Few strong feelings

Even for business groups less predisposed to support this government, the general reaction was fairly measured.   

“Steady as she goes,” said Iain Black, CEO of the Greater Vancouver Board of Trade. While he was concerned about long-term economic competitiveness because of last year’s tax changes, Black said he would give the budget a grade of B minus overall.

Which for most students, is the academic equivalent of a shrug.

But partisans and progressives who might have given this government an A if there were more big funding announcements might have been disappointed on certain things: the lack of details on the poverty plan, no long-promised $400 renters’ rebate, or little new money for money laundering enforcement, for example.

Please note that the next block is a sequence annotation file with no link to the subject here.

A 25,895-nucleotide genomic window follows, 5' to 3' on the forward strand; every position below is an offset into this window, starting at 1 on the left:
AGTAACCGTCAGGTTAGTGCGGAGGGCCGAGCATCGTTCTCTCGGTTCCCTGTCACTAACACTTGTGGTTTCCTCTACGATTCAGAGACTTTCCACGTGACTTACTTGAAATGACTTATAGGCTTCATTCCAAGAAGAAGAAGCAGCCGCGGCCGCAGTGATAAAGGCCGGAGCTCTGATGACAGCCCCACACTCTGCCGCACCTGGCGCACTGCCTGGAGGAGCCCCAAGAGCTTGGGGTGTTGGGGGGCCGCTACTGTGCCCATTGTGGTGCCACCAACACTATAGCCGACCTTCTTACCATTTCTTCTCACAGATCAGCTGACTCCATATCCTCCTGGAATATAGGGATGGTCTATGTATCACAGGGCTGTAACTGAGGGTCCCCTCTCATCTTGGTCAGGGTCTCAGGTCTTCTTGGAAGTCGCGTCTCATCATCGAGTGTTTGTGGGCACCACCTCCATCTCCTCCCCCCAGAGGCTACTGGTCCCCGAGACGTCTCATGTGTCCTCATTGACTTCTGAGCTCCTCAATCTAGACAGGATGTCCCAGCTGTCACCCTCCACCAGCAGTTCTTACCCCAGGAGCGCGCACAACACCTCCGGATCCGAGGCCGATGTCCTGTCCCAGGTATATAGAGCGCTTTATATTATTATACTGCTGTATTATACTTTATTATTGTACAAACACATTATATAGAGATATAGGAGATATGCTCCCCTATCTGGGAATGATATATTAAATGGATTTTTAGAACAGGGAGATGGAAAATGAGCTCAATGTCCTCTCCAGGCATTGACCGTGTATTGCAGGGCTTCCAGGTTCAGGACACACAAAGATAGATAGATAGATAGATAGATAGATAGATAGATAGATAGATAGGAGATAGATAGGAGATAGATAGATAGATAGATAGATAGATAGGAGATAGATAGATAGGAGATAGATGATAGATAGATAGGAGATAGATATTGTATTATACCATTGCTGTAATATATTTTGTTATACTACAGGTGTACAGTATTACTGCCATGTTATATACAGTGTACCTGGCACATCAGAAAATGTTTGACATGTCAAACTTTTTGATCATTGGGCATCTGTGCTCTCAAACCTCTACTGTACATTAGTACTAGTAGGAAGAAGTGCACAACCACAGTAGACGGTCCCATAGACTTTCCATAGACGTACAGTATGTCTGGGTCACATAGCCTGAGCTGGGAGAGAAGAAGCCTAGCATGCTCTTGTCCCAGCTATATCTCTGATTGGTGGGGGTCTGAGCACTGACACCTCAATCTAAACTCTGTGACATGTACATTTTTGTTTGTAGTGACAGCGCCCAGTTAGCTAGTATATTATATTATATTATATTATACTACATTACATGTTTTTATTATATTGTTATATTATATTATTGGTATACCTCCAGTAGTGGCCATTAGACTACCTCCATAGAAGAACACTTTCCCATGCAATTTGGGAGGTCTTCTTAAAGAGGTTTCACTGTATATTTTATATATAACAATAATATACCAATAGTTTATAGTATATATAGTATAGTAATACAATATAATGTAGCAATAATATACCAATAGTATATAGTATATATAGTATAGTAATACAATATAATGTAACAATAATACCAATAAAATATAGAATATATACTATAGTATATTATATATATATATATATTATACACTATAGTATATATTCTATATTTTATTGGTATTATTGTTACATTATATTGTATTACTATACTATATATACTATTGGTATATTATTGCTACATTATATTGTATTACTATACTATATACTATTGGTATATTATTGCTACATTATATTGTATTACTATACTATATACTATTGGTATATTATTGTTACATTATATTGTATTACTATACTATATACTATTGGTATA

And possible storm clouds are looming on the horizon, in the form of a housing market slowing down, and a forecasted deficit of $50 million for ICBC, which officials admit is purely based on behavioural modelling once new reforms come in.  

Problems many governments would be thankful to have — but one the government would do well to watch, after it finishes congratulating itself on the promises it has implemented in the last 18 months.  

“I think the best way to characterize this budget is it rests on the laurels of 2018’s budget,” said Kershaw. “And has uncertainty going forward.”


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‘Too soon to celebrate’ Ottawa’s low case count, says Etches





Ottawa Public Health (OPH) logged just 11 new cases of COVID-19 on Tuesday, the lowest daily total since Sept. 1.

Because of the lag between testing and reporting, the low number could simply reflect low turnout at the city’s testing sites on weekends — all month, new case counts have been lower on Tuesdays and Wednesdays. 

During a virtual news conference Tuesday, the city’s medical officer of health Dr. Vera Etches said she doesn’t read too much into a single day’s report.